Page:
Allogeneic bone marrow transplantation is limited by the availability of suitable marrow donors and risk of graft-versus-host disease (GVHD) and opportunistic infection. In an attempt to ameliorate these limitations, umbilical cord blood has been postulated as an alternative source of allogeneic haemopoietic stem cells for transplantation. From September, 1994, umbilical cord blood from sibling donors has been used to reconstitute haemapoiesis in 44 children with acquired or congenital lympho-haemapoietic disorders, neuroblastoma, or metabolic diseases. Patients who had HLA-identical and HLA-1 antigen disparate grafts, had a probability of engraftment at 50 days after transplantation of 85%. No patient had late graft failure. The probability of grade II-IV GVHD at 100 days was 3% and the probability of chronic GVHD at one year was 6%. With a median follow-up of 1·6 years, the probability of survival for recipients of HLA-identical or HLA-1 antigen disparate grafts is 72%. We conclude that umbilical cord blood is a sufficient source of transplantable haemopoietic stem cells for children with HLA-identical or HLA-1 antigen disparate sibling donors with very low risk of acute or extensive chronic GVHD. The feasibility of umbilical-cord-blood transplantation with HLA-2 and HLA-3 antigen disparate sibling donors remains to be determined.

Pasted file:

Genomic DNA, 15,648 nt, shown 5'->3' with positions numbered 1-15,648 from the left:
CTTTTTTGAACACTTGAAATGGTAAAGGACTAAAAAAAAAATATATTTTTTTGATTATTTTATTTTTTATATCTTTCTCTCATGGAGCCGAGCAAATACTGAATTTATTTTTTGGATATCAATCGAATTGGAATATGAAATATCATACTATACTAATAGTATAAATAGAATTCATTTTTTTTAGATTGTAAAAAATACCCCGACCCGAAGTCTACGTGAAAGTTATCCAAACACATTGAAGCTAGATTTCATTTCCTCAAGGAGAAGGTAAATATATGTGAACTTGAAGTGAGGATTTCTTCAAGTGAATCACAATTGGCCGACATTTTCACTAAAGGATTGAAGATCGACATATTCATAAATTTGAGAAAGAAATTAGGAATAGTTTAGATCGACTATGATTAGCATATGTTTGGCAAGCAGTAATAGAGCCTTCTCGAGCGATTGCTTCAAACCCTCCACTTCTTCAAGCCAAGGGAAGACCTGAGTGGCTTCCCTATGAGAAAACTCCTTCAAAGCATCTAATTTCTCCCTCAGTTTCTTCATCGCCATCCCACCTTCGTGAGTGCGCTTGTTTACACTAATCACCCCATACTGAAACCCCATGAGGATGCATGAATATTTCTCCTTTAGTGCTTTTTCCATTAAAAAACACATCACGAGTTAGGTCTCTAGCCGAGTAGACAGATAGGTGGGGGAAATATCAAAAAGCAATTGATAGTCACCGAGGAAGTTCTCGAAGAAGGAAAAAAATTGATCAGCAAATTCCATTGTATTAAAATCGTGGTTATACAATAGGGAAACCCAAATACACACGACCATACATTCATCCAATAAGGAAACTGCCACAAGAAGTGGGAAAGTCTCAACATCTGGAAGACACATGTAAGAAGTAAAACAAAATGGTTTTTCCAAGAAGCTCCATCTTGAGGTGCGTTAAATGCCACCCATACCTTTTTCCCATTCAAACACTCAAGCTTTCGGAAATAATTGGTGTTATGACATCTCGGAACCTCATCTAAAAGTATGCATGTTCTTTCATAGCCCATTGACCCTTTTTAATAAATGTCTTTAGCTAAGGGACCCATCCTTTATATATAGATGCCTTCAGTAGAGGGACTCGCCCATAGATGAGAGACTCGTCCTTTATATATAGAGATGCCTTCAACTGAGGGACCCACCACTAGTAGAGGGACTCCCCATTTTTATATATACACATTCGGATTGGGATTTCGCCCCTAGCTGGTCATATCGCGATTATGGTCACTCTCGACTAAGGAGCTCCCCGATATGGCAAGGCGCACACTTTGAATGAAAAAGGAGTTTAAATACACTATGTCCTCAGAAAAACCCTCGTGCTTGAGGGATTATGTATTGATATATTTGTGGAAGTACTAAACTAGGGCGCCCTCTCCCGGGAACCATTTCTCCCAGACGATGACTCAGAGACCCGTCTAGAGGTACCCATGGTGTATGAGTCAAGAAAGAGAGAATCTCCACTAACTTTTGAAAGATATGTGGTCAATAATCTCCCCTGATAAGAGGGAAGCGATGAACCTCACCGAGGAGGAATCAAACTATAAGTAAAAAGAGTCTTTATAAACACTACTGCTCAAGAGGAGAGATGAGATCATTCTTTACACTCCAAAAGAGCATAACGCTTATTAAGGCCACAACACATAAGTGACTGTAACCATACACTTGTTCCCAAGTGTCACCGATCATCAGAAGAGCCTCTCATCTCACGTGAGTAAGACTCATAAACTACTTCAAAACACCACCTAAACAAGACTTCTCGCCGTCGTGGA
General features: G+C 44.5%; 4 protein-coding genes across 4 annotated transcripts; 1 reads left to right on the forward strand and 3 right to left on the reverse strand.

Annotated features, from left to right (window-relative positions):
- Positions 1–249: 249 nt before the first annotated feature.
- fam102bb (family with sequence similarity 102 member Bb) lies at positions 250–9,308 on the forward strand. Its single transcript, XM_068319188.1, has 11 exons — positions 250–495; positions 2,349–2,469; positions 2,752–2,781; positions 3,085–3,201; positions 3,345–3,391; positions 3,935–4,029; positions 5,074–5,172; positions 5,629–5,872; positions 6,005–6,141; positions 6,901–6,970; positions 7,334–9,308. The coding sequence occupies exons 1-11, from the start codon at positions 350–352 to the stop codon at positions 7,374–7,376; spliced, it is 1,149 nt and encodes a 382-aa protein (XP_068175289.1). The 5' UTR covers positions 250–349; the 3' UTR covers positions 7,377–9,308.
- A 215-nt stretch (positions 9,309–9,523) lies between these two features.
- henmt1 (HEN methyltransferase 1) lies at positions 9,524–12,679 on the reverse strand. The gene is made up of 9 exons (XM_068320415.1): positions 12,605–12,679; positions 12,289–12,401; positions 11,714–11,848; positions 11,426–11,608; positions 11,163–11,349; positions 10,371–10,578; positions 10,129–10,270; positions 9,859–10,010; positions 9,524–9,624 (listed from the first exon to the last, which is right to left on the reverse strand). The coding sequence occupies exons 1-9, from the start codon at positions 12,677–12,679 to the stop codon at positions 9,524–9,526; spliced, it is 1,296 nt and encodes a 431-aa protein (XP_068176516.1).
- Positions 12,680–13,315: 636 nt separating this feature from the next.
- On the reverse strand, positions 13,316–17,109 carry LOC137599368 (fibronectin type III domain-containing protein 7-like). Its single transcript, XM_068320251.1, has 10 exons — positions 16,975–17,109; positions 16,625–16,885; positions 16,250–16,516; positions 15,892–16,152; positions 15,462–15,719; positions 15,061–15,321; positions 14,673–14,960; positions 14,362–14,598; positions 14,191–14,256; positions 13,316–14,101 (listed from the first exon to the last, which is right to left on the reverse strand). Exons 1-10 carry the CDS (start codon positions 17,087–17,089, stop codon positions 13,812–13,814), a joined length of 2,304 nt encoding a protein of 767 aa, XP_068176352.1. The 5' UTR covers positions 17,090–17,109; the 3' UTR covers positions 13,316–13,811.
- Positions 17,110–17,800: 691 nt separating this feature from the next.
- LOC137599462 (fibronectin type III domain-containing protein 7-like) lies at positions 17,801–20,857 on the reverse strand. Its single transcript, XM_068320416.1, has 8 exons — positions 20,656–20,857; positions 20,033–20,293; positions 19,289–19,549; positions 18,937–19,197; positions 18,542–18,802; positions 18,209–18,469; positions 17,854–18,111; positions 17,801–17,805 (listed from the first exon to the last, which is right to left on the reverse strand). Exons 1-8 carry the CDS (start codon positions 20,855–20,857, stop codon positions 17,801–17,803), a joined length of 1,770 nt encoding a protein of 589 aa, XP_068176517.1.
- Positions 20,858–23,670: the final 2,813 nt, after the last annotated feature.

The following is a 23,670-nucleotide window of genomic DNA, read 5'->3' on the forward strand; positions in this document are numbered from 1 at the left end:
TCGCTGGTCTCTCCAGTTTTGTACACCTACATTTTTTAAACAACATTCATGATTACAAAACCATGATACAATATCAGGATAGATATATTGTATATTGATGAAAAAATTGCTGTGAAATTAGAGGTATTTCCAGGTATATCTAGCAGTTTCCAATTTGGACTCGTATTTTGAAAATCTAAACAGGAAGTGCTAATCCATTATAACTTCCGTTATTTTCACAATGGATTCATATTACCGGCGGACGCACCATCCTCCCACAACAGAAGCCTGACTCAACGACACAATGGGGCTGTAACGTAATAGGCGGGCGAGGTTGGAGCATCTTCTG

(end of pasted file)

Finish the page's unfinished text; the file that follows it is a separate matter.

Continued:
|Original language||English (US)|
|Number of pages||6|
|State||Published - Jul 22 1995|
Bibliographical noteFunding Information:
R Pahwa, Schneider Children’s Hospital, New Hyde Park, New York, USA (n=l); N Bunin, Children’s Hospital of Philadelphia, Philadelphia, Pennsylvania, USA (n= 1); S Neudorf, Children’s Hospital of Pittsburgh, Pittsburgh, Pennsylvania, USA (n= 1); A Nagler, Hadassah University, Jerusalem, Israel (n=l); and F Falkenberg, University Medical Center, Leiden, The Netherlands (n= 1). The authors gratefully acknowledge Todd DeFor, for his diligence and careful analysis of the data, and Judith Bard for her critical review of the manuscript. The study was supported by grants from the Childrens Cancer Research Fund (JEW, MS), National Institutes of Health Grant No POI-CA21737 (MS) and American Cancer Society Career Development Award No 91-56 (JEW) ; National Institutes of Health Grant Cytokine No PO1-AI32918 (NAK) and Leukemia No P01-CA23766 (NAK) and Zelda Weintraub Cancer Foundation (NAK); National Institutes of Health Grant No ROI-HL46549 (HEB).